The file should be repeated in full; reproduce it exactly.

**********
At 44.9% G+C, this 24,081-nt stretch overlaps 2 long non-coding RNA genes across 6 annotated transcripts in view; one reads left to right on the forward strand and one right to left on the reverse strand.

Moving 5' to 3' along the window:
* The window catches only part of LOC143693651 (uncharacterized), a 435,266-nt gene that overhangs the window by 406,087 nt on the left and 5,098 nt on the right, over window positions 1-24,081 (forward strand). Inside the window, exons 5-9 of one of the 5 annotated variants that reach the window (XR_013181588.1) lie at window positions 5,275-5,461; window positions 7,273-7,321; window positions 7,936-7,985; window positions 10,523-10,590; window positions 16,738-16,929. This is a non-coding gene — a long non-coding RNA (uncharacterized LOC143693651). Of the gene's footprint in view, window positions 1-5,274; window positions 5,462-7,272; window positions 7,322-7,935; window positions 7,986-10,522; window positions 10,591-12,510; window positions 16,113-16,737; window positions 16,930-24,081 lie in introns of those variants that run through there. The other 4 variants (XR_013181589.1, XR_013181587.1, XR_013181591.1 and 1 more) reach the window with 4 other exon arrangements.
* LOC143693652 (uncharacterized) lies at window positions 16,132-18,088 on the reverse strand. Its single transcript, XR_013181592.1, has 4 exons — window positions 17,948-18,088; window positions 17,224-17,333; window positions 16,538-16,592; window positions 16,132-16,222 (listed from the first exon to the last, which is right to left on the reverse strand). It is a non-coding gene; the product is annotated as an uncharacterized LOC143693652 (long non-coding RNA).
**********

At 44.9% G+C, this 24,081-nt stretch overlaps 2 long non-coding RNA genes across 6 annotated transcripts in view; one reads left to right on the forward strand and one right to left on the reverse strand.

Moving 5' to 3' along the window:
* The window catches only part of LOC143693651 (uncharacterized), a 435,266-nt gene that overhangs the window by 406,087 nt on the left and 5,098 nt on the right, over window positions 1-24,081 (forward strand). Inside the window, exons 5-9 of one of the 5 annotated variants that reach the window (XR_013181588.1) lie at window positions 5,275-5,461; window positions 7,273-7,321; window positions 7,936-7,985; window positions 10,523-10,590; window positions 16,738-16,929. This is a non-coding gene — a long non-coding RNA (uncharacterized LOC143693651). Of the gene's footprint in view, window positions 1-5,274; window positions 5,462-7,272; window positions 7,322-7,935; window positions 7,986-10,522; window positions 10,591-12,510; window positions 16,113-16,737; window positions 16,930-24,081 lie in introns of those variants that run through there. The other 4 variants (XR_013181589.1, XR_013181587.1, XR_013181591.1 and 1 more) reach the window with 4 other exon arrangements.
* LOC143693652 (uncharacterized) lies at window positions 16,132-18,088 on the reverse strand. Its single transcript, XR_013181592.1, has 4 exons — window positions 17,948-18,088; window positions 17,224-17,333; window positions 16,538-16,592; window positions 16,132-16,222 (listed from the first exon to the last, which is right to left on the reverse strand). It is a non-coding gene; the product is annotated as an uncharacterized LOC143693652 (long non-coding RNA).